The Pressures on Amazon Spending Habits

Many sellers have never experienced inflation — and don't have a clear plan to deal with it.

Amazon facility, Leeds, U.K., Aug. 2021.
Amazon facility, Leeds, U.K., Aug. 2021.

Buyers in the U.S. and Europe are becoming more reliant on shopping on Amazon every day. The endless product selection, competitive prices and fast shipping options are some of the main reasons that Amazon is now embedded in shopping habits worldwide.

Nevertheless, there are inflationary pressures on third-party Amazon sellers that can lead to rising prices for many products on Amazon’s marketplaces and can greatly affect the shopping habits of buyers. In the U.S., inflation has risen to a level that has not been seen for about 40 years. Most third-party Amazon sellers are from a generation of entrepreneurs that have never experienced inflation. Thus, they are not equipped nor hold a clear game plan on how to deal with such a complex economic business environment.

What is currently causing inflation?

Inflationary pressures are causing the sourcing of inventory, and selling products on Amazon, to be very challenging for third-party sellers. Inflation examples can be found in the increasing manufacturing costs (labor costs are up), higher costs of container sea shipping, historical-record fuel prices that are greatly affecting ground transportation costs, and the constantly rising costs of marketing and advertising on Amazon. There is a great bidding war for advertising products on Amazon and prices are only moving up.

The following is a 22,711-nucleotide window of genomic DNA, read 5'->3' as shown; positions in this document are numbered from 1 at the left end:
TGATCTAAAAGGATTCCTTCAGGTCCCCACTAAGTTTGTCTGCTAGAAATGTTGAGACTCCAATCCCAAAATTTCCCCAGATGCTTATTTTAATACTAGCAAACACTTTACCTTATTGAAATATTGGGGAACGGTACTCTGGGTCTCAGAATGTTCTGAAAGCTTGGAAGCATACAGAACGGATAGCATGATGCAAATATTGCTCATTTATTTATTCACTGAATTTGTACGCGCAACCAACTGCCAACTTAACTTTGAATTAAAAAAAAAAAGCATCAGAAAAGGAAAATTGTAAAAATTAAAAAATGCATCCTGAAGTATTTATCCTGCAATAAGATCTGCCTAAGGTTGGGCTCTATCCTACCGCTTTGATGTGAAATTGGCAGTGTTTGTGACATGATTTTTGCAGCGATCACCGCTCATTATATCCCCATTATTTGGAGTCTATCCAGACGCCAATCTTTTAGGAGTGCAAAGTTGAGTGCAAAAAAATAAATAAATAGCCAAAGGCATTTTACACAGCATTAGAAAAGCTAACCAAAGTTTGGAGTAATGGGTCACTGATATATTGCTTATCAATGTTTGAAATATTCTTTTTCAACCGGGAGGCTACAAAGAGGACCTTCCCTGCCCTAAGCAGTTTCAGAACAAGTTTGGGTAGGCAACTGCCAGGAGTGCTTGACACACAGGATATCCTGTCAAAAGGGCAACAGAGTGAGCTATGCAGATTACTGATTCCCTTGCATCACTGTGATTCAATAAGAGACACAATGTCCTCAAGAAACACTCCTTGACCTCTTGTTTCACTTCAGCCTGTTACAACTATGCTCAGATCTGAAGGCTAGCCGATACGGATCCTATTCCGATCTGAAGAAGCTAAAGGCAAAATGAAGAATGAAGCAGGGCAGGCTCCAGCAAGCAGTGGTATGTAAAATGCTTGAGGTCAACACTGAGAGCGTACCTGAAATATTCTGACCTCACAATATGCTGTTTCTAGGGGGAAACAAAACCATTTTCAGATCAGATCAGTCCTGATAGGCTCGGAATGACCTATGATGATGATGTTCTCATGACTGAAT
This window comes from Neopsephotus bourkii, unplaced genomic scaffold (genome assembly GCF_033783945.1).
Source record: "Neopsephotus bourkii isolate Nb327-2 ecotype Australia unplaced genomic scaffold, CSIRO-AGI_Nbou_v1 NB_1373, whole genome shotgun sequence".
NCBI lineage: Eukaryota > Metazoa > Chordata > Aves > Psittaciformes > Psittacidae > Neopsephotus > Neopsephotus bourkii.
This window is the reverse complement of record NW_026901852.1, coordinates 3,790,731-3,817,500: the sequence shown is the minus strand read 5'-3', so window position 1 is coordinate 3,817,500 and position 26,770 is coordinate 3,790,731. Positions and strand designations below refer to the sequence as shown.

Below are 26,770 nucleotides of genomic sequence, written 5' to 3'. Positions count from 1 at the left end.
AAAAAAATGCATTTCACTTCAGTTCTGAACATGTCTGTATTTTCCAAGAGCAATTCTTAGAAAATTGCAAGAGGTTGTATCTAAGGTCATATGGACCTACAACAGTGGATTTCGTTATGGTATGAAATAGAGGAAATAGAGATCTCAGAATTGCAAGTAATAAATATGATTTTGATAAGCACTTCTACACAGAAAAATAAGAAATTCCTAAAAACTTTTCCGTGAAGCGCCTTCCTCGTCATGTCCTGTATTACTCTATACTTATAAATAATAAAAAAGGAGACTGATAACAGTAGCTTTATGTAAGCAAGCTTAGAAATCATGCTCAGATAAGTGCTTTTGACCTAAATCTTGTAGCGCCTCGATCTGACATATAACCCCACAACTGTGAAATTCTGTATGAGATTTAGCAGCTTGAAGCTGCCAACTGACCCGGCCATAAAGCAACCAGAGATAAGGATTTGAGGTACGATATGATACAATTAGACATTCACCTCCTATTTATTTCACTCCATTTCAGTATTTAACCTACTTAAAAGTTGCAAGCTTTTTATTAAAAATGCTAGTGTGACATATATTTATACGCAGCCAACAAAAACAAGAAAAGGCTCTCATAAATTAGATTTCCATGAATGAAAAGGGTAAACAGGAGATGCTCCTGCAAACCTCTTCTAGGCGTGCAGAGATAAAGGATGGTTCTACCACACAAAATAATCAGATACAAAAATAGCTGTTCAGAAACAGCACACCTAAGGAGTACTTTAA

The war between Russia and Ukraine has added another layer of complexity, as well. Both countries are major global suppliers of energy, metals, minerals, wheat and other needed commodities. The electronics industry, for example, is expected to be impacted by shortages of nickel, a common material for building electronic devices. 

The layers of complexity in the global supply chain, and the environment of rising costs for third-party Amazon sellers and for Amazon as an online retailer, means that both sellers and Amazon will not be able to keep current pricing levels any further. Prices of products on Amazon’s marketplaces are bound to increase for many products. The domino effect and chain reaction for the rising costs are clear, but there is no clear way at this point for businesses and consumers to combat it. 

Inflation versus deflation

Third-party Amazon sellers at this point should look to solidify their sourcing, global logistics and cash flow management in order to weather the inflationary storm and come out on top. What makes it especially hard for sellers is that everywhere they look around, they find rising costs. But they don’t have the luxury and immediate opportunity to raise the prices of their products on Amazon. The reason is the competition, and how the Amazon marketplace works.